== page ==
I’ve said this in a different interview and I really mean this: For some reason, right now, the only stuff that seems to be tinkering with interesting ideas that aren’t just a hundred percent politicized is the horror genre. People like Harry Potter and the Lord of the Rings because, on some level, you’re dealing with a certain level of metaphysicality. There’s a metaphysical nature that has to do with stuff that’s not of this world and themes become more universal. There’s not a lot of that out right now other than in horror. So, for me, when you ask me what I want to do, I would love to do a big Sam Raimi movie.

I assume you’re an Evil Dead fan?

I’m an Evil Dead fan, but you know what my favorite movie of his is, to be honest? Drag Me to Hell. The cool thing about Drag Me to Hell is that he made them so much money off Spider-Man, they were like, “Just go make whatever you want.” I don’t think that movie made a lot of money or was a big success, but it’s so good.

I think that’s the last thing he directed recently. [Ed. note: His last feature directorial effort was actually Oz the Great and Powerful.]

Really? Well, he’s fine. He produces a lot of stuff. No one’s like, “Yeah, he came by last week, he’s knocking on peoples’ doors. Sam Raimi’s GoFundMe.”

Pennywise, a frightening-looking clown, looms out of the darkness.
Pennywise returns.
Warner Bros. Pictures

Speaking of big horror names, Stephen King’s cameo is with James McAvoy, but did you get to work with him at all?

Yes, I was on set when he was filming with McAvoy. It was awesome. This is what I’ll tell people: never meet your mid-tier heroes, but usually the legends, like really legendary — he’s the best. He was so awesome. He was so open, and he kind of thinks and speaks the same way that he writes. He meanders a lot. He was so affable and down to talk about anything in his writing career. I really wanted to talk to him about Stanley Kubrick. That’s all I wanted, because their relationship was so contentious. We talked a little bit about it, but it’s hard to do that on a set.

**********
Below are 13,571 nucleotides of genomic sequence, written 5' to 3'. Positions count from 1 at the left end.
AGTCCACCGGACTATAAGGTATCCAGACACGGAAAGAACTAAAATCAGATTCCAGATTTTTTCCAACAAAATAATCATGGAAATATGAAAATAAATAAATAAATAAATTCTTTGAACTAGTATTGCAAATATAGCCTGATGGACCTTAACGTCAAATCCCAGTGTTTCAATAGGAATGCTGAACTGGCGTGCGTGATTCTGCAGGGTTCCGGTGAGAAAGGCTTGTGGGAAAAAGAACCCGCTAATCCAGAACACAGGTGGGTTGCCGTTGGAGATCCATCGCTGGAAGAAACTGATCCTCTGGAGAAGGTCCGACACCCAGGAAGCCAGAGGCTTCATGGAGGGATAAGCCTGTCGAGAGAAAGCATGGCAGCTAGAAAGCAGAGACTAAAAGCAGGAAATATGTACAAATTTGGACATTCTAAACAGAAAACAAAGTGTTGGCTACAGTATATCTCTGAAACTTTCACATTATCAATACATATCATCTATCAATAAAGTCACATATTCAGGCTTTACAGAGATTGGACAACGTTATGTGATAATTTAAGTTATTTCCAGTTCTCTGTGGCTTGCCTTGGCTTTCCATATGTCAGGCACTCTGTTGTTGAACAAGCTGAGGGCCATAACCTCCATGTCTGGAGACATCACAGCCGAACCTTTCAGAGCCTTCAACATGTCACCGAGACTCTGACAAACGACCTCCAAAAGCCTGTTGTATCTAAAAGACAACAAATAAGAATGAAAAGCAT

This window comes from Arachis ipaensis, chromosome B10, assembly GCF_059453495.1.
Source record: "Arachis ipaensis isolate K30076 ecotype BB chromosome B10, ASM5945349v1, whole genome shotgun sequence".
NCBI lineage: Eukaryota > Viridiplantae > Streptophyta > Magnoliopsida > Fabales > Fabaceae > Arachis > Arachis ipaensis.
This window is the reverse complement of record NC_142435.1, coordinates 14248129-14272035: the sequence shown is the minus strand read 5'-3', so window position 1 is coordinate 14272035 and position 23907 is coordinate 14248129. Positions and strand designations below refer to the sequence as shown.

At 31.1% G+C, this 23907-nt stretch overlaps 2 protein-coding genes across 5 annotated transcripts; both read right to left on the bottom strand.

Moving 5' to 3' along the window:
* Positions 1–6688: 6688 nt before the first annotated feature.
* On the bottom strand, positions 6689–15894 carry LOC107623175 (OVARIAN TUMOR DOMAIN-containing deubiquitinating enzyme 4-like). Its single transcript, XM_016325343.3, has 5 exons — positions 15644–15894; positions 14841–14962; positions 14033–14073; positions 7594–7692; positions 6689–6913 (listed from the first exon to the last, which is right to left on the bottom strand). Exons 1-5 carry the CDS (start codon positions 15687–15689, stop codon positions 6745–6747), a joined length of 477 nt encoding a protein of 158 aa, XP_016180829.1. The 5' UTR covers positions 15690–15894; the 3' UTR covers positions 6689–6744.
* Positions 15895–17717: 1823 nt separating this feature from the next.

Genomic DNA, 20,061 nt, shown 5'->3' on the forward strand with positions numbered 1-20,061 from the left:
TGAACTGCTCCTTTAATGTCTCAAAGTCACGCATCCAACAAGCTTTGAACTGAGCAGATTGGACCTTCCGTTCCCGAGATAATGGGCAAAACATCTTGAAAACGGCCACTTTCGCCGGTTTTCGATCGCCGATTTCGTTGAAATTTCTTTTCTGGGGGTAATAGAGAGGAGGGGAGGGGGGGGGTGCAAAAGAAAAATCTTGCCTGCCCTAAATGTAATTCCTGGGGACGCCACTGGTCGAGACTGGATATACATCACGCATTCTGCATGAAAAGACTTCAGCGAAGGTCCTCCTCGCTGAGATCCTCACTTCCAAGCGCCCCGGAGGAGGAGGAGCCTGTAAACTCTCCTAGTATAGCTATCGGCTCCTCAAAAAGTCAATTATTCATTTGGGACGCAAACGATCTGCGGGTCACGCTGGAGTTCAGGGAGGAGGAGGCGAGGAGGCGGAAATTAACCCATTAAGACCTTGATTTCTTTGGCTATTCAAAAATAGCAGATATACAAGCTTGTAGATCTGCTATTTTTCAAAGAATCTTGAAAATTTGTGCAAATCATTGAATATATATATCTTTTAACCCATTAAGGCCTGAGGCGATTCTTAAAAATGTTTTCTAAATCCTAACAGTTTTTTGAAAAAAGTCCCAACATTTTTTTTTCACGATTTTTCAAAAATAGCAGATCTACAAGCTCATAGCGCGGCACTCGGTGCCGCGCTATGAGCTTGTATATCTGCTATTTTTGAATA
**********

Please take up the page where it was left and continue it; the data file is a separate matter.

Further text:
But I remember the funniest thing — because he still thinks the way that he writes, just on a smaller level — we were all talking about going out to dinner that night, like, “We’ll meet at 6:30 and we’re going to be at this restaurant.” And then he walked over and he said, “You know, it’s a shame they killed John Lennon.” And I’m like, “Yeah, totally!” Just totally a non-sequitur.

There’s one other big cameo, maybe not as big as Stephen King, but—

Peter Bogdanovich? Him and Andy are really good pals.

Did you get to meet him at all?

No, I didn’t get to meet him. I’m not a huge Bogdanovich fan. It’s not pro or against, it’s like, sometimes you’re like, “I dunno, man, I just don’t like Caesar salads.”

You’re not a big Caesar salad person?

I feel the same way about Caesar salads I do about Peter Bogdanovich. It’s like, “Yeah, they’re cool. It’s fine.” If I’m at a restaurant, fuck it!

It: Chapter Two is in theaters now.